Government and IT - "a recipe for rip-offs": time for a new approach: Further Report, With the Government Response to the Committee's Twelfth Report of Session 2010-12 - Public Administration Committee Contents

 
 

 

Appendix 2: Comments from Professor Helen Margetts, Oxford Internet Institute, University of Oxford, and Professor Patrick Dunleavy and Jane Tinkler, LSE Public Policy Group, London School of Economics

Note: These comments focus only on the Government responses to PASC recommendations which we judged to be of the most importance. Hence the coverage of PASC recommendations below is not comprehensive and covers only some of the Committee's suggestions and government responses.
PASC Report   Government's response  PPG comments 
PASC Report

Recommendation

On Suppliers: paragraph 30

 

30. Extremely serious allegations have been made about the behaviour of some large suppliers. There are clearly very strong feelings on both sides of this debate. We are not in a position to come to a firm verdict on this matter. Having described the situation as an "oligopoly" it is clear the Government is not happy with the current arrangements.

Whether or not this constitutes a cartel in legal terms, it has led to the perverse situation in which the governments have wasted an obscene amount of public money. The Government should urgently commission an independent, external investigation to determine whether there is substance to these serious allegations of anti-competitive behaviour and collusion. The Government should also provide a trusted and independent escalation route to enable SMEs confidentially to raise allegations of malpractice.  

 8.  The current in-depth reviews of large contracts are looking at both pure commercial issues as well as wider contract management areas including supply chain management. The opportunities identified are then taken forward by the customer or if necessary escalated to the Crown Representative for resolution. A key part of the role of the Crown Representatives is to change the relationship between government as a single customer and significant suppliers, including greater communication and the requirement for consistent and appropriate behaviour. Failure to resolve significant problems could ultimately lead to decisions being taken on whether a contract should be terminated to ensure understanding that behaviour that is anti-competitive or commercially unsound is seen as unacceptable.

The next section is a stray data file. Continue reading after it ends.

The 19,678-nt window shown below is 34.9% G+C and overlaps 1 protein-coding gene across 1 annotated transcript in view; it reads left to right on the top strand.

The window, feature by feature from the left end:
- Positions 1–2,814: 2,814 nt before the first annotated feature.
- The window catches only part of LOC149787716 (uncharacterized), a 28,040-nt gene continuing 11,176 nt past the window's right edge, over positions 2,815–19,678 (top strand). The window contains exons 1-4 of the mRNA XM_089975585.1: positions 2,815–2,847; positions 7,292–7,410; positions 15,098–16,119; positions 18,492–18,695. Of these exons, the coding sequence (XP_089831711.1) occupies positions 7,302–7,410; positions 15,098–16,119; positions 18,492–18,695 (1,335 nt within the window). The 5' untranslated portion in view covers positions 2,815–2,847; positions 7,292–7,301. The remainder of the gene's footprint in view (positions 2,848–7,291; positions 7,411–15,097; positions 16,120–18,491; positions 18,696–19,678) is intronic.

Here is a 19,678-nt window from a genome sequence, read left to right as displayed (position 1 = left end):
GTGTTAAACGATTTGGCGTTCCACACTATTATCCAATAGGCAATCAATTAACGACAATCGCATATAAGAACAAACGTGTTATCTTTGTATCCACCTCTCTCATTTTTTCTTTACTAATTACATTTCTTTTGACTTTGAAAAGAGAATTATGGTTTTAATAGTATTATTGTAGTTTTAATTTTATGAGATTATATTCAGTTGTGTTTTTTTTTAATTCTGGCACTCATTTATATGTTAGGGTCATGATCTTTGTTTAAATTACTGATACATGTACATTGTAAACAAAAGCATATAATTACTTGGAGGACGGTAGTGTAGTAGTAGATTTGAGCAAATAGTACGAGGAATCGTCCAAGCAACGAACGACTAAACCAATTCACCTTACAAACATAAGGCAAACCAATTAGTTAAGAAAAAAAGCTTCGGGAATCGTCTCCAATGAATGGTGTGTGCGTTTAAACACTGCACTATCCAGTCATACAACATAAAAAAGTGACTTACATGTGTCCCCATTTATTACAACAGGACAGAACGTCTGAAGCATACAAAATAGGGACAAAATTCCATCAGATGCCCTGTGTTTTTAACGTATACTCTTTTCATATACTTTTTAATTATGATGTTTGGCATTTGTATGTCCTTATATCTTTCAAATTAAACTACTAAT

9.  Key to the Government's fresh approach to procurement is developing a more proactive approach with the market; and a transparent and fairer system to allow small business and organisations to compete for government contracts. The Government Procurement Service (GPS) has successfully launched the "Dynamic Marketplace", a flexible, easy-to-use on-line tool making it easier for Small and Medium Enterprises (SMEs) to compete directly for ICT work under the £100,000 EU threshold. The appointment of Stephen Allott, as the Crown Representative (CR) for SMEs has enabled us to start to build a more strategic dialogue between government and smaller suppliers.  

The current review of large contracts is, we understand, being run from within the Cabinet Office (which facilitates taking an overall view across government), but which has historically proved weak in influencing government-contractor relations (since it is not itself a big IT spender). The government response here does not take up the Committee's point on commissioning an independent review of the issue of oligopolistic suppliers.

In-depth reviews are presumably taking place under the Major Project Authority, rather than as Gateway reviews. The government point here does not go far enough or give the impression that the government takes this issue as seriously as the Committee does. Although external reviews can be useful for individual projects or departments, they will not help to reduce the predominance of particular 'system integrators' (hereafter SIs) unless they are able to look across the government as a whole. For this central oversight is needed along with authority to influence departmental decisions on new suppliers as well as managing relationships with current ones.

An alternative approach is that used in the Netherlands, where every government department consciously maintains a competitive market for its contracts, typically aiming to keep 9 or 10 contractors involved. Yet there is no hint of a government commitment to major IT departments actively maintaining such competitive markets at the individual department level.